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September 11, 2017

Boomer buying continues to grow — in Portland and beyond

Courtesy / Benchmark Residential and Investment Real Estate
Courtesy / Benchmark Residential and Investment Real Estate
The six-unit 30 Lofts at 30 Merrill St. in Portland is an example of new residential construction that meets buyer demand for modern aesthetics, flexible living space, state-of-the-art efficiencies and walkable neighborhoods.

Demand by the boomer generation for downtown residential space — whether in Portland or other towns along the coast — continues to grow, said Tom Landry, owner of Benchmark Residential and Investment Real Estate.

Landry's company has experienced a 27% increase in transaction volume for residential properties during the first quarter of 2017​ ​compared to Q1 2016.

That surge, he said, reflects consumer demand.

"There just seems to be no stop to this trend," he said

Recent transactions included nailing down 10 contracts in just a two-week period for condominium units at 10 Exchange St. in Portland.

"That's the fastest-moving sales for any condo complex we've ever worked on," he said.

That address also happens to be where he opened his fourth office, adding to three other offices in Portland. The four are located in the East End, West End, Old Port and arts district. Their locations are in keeping with what clients want in their brokers these days, said Landry.

"When people are making a big decision about whether to sell or buy, they want to know you're grounded in the neighborhood," he said. "It matters that you're not a virtual Realtor, or somewhere in a strip mall and driving into town, or sitting in a coffee shop."

He added, "It's indicative of what's happening in Portland, where there's so much demand and so much growth."

Small, reasonably priced condos are being viewed by buyers who frequent Portland as a good alternative to hotels, he said.

"To paraphrase something shared with me by people from away, 'We've come to love Portland; we come twice a month,'" he said. "These small units that are reasonably priced are becoming an alternative to hotels and Airbnb."

At the same time, he said, landlords of rental units are seeing an opportunity in visitor trends, and are starting to provide flexible rental terms. Traditionally, rental terms are for six months or a year. Landlords are looking at monthly or seasonal rentals to bring in short-term visitors, he said.

Another trend, he said, is demand for lower-priced units by boomer buyers who want to own more than one getaway.

"People are saying, 'I don't want a $1 million unit. I'm selling my house in the suburbs and I want to have two or three experiences around the country,'" he said. "So people are taking that $700,000 or $800,000 and buying a place in Portland and maybe in Arizona or California or Florida or the Carolinas. Some people have small crash pads in New York City or Boston or Costa Rica. We're seeing a lot of people saying, 'I always wanted a small lake property and an urban experience and someplace warm in the south.'"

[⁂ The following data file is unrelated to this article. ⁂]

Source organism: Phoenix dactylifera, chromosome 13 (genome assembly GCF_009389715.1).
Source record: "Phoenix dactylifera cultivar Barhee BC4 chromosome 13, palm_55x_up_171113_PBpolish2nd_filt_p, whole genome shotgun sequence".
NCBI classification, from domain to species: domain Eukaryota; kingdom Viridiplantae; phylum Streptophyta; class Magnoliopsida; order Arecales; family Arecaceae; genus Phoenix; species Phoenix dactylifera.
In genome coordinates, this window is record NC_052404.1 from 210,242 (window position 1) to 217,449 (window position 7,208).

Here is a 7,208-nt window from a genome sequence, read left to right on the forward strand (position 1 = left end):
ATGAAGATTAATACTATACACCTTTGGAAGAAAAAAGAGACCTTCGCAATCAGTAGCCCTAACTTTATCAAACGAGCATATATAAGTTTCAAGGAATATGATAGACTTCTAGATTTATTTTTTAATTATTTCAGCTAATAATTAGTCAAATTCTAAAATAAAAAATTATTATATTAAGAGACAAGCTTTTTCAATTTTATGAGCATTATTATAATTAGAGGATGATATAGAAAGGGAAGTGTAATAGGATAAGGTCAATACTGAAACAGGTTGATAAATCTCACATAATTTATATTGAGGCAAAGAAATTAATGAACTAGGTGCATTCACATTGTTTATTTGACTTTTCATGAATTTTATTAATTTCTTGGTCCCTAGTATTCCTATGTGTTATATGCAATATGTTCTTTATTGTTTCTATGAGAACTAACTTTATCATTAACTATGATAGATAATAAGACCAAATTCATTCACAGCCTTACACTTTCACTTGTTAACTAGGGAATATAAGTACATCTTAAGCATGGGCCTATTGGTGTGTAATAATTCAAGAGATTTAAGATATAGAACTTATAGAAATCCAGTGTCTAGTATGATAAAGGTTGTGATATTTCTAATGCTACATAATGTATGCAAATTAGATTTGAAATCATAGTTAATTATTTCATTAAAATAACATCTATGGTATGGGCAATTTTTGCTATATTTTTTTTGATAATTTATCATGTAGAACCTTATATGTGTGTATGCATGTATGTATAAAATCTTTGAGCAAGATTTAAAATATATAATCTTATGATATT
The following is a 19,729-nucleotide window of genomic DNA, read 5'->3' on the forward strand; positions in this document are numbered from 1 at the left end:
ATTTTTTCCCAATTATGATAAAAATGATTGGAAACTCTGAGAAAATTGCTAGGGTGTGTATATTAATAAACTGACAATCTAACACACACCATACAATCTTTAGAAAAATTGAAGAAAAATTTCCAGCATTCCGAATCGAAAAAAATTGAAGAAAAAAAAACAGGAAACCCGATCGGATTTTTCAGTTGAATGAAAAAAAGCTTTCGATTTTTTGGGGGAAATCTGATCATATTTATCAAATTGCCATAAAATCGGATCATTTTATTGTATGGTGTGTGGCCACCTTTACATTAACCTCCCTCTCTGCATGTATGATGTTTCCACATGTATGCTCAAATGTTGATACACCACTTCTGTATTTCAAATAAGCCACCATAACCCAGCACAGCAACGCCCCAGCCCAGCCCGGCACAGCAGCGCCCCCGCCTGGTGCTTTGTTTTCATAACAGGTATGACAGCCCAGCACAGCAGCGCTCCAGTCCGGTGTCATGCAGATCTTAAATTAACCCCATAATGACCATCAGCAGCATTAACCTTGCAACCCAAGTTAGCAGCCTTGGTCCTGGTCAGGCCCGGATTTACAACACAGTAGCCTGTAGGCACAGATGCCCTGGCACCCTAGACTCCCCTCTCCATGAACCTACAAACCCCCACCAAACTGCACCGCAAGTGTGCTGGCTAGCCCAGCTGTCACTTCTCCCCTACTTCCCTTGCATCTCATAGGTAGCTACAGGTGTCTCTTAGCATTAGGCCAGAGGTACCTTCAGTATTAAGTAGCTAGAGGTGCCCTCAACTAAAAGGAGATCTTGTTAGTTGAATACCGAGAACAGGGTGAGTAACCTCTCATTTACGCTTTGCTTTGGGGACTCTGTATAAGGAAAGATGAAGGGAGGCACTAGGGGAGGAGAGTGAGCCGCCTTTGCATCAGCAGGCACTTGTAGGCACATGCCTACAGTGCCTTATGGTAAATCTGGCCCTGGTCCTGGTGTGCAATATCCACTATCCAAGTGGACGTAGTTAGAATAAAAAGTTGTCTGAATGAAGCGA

Steady growth in residential market

Landry has seen steady growth in residential real estate activity for three years now. Trends show that "the more urban you are and the more coastal you are, the better," he said. "The highest growth, and the areas that have surpassed the previous highs of 2005-06, are greater Portland, the greater Kennebunk-Kennebunkport-York areas and coastal pockets as you go up the coast."

An interesting factor is that buyers looking for an "urban" experience don't necessarily need to be in downtown Portland.

"It can be downtown Gorham or downtown Biddeford or Brunswick," Landry said. "They aren't big cities. The idea of walkability and having the things they need for daily life within, say, a mile is what people want."

Developers and buyers are getting priced out of certain areas of Portland, he said. Properties in cities like Saco and Biddeford, he said, are lower-priced, and just as easily accessible.

"A hundred years ago, these urban centers were thriving, bustling little community centers within a bigger city, and I think we're getting back to that," he said.

Boomers also tend to be more interested in space that has an interesting aesthetic, whether in a renovated historic building or new construction.

"The idea that keeps coming up is that we don't want it to feel like 'anywhere America' — that it's stamped out by a machine or it's a condo unit that we've seen a thousand times over because it's a formula used in suburban Boston or suburban Atlanta, and you feel like you're living in glorified hotel room," Landry said.

Development of small commercial spaces in downtowns is growing in sync with demand for residential space, he said.

"We have people saying, 'I'm going to develop a commercial space that allows for a coffee shop and for a restaurant and a hair salon.' We see this along the coast, where people who come here for the summer are demanding services. In Damariscotta, for example, there's a new place that's a co-working space and a coffee shop. The idea of having a co-working space in a summer town like Damariscotta would have been inconceivable five years ago. But now we have businesses responding to a need from people who are coming up and saying, 'We can stay here for the entire summer because I can work from anywhere with high-speed internet.' People are demanding a different lifestyle. And that flows through real estate."

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